In Baumann et al.’s series including 442 patients treated by cystectomy and PLND, LRR sites were mapped during radiological standardized follow-up (18). LRR was defined as a soft-tissue lesion located below the aortic bifurcation. A relapse located above the aortic bifurcation, in the inguinal region or in the pelvic bones was considered distant, and therefore a metastasis. As established by Pollack et al. (12), a 3-month period between the LRR and the occurrence of metastatic lesions had to be respected in order to validate the purely loco-regional nature of the relapse. In the series from Baumann et al., 29% of patients had received chemotherapy. In the 5 years following surgery, 80 patients (18%) presented with a LRR (18).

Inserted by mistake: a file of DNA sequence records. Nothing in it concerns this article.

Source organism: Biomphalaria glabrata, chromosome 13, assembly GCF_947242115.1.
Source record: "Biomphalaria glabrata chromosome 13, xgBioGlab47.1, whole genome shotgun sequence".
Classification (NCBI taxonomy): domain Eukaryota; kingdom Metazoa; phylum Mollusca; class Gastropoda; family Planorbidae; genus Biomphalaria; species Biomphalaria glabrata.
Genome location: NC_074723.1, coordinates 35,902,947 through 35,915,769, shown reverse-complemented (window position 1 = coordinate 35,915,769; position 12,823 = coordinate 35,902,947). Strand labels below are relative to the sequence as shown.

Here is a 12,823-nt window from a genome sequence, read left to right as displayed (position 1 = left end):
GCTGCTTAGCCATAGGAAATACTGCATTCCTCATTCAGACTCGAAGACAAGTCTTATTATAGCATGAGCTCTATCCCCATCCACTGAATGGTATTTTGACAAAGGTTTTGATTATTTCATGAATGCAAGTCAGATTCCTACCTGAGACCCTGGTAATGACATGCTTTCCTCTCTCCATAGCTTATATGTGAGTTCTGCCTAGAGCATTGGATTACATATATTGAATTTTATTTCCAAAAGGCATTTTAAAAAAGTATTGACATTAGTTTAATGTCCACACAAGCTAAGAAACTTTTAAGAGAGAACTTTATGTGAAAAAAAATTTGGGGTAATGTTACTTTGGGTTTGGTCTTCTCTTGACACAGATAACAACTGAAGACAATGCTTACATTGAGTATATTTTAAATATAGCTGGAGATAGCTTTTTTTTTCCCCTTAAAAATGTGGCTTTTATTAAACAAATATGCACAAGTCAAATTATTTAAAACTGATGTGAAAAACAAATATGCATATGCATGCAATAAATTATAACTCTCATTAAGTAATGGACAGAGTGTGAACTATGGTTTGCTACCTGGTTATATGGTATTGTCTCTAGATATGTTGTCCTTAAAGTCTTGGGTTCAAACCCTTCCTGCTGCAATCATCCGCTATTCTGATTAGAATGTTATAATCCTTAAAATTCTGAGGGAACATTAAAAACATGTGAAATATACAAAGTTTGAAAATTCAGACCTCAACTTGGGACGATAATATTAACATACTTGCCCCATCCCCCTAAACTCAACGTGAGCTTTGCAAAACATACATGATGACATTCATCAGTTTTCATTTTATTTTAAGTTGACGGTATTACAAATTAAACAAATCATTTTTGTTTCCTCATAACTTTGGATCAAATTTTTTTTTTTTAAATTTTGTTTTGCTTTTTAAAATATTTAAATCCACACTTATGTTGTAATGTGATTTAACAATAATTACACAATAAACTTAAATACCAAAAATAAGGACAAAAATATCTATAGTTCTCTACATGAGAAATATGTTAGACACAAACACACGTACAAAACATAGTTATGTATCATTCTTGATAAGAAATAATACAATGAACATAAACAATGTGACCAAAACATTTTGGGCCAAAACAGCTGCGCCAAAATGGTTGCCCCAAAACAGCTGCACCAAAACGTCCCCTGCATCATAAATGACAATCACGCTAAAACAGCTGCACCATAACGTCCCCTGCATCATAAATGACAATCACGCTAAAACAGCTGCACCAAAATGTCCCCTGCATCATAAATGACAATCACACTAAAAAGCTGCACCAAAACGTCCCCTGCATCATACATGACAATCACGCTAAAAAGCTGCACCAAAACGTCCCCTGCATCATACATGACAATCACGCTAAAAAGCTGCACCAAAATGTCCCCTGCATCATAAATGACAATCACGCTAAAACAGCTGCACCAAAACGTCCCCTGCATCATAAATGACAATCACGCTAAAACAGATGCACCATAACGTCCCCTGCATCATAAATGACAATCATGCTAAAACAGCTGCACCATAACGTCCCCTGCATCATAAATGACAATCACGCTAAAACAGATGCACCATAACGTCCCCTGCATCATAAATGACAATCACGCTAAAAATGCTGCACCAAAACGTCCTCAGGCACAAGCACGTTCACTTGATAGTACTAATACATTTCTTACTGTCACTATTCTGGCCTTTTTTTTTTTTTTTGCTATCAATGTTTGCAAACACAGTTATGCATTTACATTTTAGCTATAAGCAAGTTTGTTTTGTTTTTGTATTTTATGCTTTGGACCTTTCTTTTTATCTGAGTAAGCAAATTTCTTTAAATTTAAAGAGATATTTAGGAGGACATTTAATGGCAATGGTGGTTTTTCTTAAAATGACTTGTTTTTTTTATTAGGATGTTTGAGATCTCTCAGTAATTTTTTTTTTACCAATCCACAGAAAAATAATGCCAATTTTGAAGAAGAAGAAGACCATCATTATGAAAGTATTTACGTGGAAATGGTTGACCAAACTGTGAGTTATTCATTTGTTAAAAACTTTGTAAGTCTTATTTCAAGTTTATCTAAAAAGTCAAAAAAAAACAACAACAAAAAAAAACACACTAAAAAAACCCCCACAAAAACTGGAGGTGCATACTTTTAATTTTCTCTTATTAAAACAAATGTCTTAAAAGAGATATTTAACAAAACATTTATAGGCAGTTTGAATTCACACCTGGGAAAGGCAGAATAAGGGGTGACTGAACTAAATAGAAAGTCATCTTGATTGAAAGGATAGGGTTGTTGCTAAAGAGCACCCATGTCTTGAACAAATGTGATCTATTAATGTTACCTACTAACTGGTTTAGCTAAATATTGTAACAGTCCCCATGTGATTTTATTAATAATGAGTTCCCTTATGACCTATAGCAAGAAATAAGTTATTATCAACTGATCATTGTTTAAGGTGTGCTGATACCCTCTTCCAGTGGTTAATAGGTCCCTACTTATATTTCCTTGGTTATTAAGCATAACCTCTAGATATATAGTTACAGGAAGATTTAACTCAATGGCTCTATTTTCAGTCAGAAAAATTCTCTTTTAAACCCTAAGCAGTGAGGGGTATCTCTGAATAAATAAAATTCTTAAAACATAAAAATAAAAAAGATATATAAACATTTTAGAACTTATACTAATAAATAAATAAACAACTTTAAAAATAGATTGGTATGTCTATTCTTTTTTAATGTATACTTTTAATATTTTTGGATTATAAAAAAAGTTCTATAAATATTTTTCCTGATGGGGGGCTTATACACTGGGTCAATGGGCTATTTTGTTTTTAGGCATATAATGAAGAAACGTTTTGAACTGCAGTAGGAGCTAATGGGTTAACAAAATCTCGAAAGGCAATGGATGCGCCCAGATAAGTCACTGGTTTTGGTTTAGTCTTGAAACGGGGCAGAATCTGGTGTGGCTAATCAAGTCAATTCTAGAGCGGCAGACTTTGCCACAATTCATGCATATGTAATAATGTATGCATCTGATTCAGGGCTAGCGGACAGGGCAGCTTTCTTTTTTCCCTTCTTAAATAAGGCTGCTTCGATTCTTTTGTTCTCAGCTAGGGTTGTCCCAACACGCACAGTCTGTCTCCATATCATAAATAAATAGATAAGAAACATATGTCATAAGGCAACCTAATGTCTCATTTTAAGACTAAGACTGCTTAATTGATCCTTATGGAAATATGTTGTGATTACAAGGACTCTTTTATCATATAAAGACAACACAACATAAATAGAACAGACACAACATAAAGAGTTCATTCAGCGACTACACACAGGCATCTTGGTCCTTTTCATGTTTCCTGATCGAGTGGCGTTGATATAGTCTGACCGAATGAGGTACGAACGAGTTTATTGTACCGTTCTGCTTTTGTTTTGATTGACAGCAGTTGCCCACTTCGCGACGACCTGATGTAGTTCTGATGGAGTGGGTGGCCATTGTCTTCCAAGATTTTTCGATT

Baumann et al. classified LRR into eight sub-regions of the pelvis: common iliac, internal or external iliac, obturator, pre-sacral and pelvic side-wall nodes, the peri-rectal/rectosigmoid area, the cystectomy bed and ‘other’ (psoas muscle, iliacus muscle, vaginal apex). Approximately, half of failures presented as single lesions. The 5-year overall cumulative incidence was higher for stage ≥ pT3 than for stage ≤ pT2 patients (28% and 8% respectively, P<0.0001). In cases of ≥ pT3 disease, relapses were more frequent in the common iliac (10.1% vs. 3.1%), internal or external iliac (10.8% vs. 4.3%), obturator (10.7% vs. 4.7%), pre-sacral (1.9% vs. 0.0%), and pelvic side-wall (2.4% vs. 0.0%) nodes, as well as in the cystectomy bed (5% vs. 1.3%). Multivariate analysis revealed that pathologic T stage was statistically associated with these sites, but no association was found for relapses in the recto-sigmoid (2% vs. 1.2%) or ‘other’ (1% vs. 0.0%) sub-regions. Stage ≥ pT3 and positive margins were predictive factors for relapse in the cystectomy bed (HR =4.8; P<0.05) as well as in the pre-sacral nodes (HR =7.7; P=0.07). Neither lymph node status (pN0 or pN+) nor the extent of dissection (<10 or >10 resected lymph nodes) were predictive of preferential sites for LRR (18). An example on the LRR pattern of a patient treated by radical cystectomy is shown in Figure 1.